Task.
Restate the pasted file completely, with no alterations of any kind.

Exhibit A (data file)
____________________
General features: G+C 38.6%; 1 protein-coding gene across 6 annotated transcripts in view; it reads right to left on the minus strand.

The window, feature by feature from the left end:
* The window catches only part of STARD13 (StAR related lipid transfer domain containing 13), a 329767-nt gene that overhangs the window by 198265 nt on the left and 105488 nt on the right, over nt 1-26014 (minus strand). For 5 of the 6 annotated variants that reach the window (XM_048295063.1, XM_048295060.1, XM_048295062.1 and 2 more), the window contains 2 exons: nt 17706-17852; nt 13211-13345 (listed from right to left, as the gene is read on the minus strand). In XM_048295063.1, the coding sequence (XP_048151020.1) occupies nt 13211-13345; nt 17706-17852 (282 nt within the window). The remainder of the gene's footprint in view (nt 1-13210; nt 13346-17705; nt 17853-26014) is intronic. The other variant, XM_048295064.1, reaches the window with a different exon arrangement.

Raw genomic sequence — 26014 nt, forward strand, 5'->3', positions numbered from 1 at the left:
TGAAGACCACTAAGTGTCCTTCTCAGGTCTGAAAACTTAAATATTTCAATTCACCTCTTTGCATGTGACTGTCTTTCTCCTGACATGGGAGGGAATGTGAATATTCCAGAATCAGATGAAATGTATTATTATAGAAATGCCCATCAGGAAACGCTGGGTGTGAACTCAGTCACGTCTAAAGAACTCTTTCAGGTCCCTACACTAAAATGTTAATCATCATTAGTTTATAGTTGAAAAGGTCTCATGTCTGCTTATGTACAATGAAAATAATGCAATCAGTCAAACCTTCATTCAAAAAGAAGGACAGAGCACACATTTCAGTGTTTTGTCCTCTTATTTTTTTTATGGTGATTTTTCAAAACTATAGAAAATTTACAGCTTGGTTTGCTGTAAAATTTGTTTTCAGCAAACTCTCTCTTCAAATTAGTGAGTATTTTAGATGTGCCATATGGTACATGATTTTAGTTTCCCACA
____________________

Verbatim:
General features: G+C 38.6%; 1 protein-coding gene across 6 annotated transcripts in view; it reads right to left on the minus strand.

The window, feature by feature from the left end:
* The window catches only part of STARD13 (StAR related lipid transfer domain containing 13), a 329767-nt gene that overhangs the window by 198265 nt on the left and 105488 nt on the right, over nt 1-26014 (minus strand). For 5 of the 6 annotated variants that reach the window (XM_048295063.1, XM_048295060.1, XM_048295062.1 and 2 more), the window contains 2 exons: nt 17706-17852; nt 13211-13345 (listed from right to left, as the gene is read on the minus strand). In XM_048295063.1, the coding sequence (XP_048151020.1) occupies nt 13211-13345; nt 17706-17852 (282 nt within the window). The remainder of the gene's footprint in view (nt 1-13210; nt 13346-17705; nt 17853-26014) is intronic. The other variant, XM_048295064.1, reaches the window with a different exon arrangement.

Raw genomic sequence — 26014 nt, forward strand, 5'->3', positions numbered from 1 at the left:
TGAAGACCACTAAGTGTCCTTCTCAGGTCTGAAAACTTAAATATTTCAATTCACCTCTTTGCATGTGACTGTCTTTCTCCTGACATGGGAGGGAATGTGAATATTCCAGAATCAGATGAAATGTATTATTATAGAAATGCCCATCAGGAAACGCTGGGTGTGAACTCAGTCACGTCTAAAGAACTCTTTCAGGTCCCTACACTAAAATGTTAATCATCATTAGTTTATAGTTGAAAAGGTCTCATGTCTGCTTATGTACAATGAAAATAATGCAATCAGTCAAACCTTCATTCAAAAAGAAGGACAGAGCACACATTTCAGTGTTTTGTCCTCTTATTTTTTTTATGGTGATTTTTCAAAACTATAGAAAATTTACAGCTTGGTTTGCTGTAAAATTTGTTTTCAGCAAACTCTCTCTTCAAATTAGTGAGTATTTTAGATGTGCCATATGGTACATGATTTTAGTTTCCCACA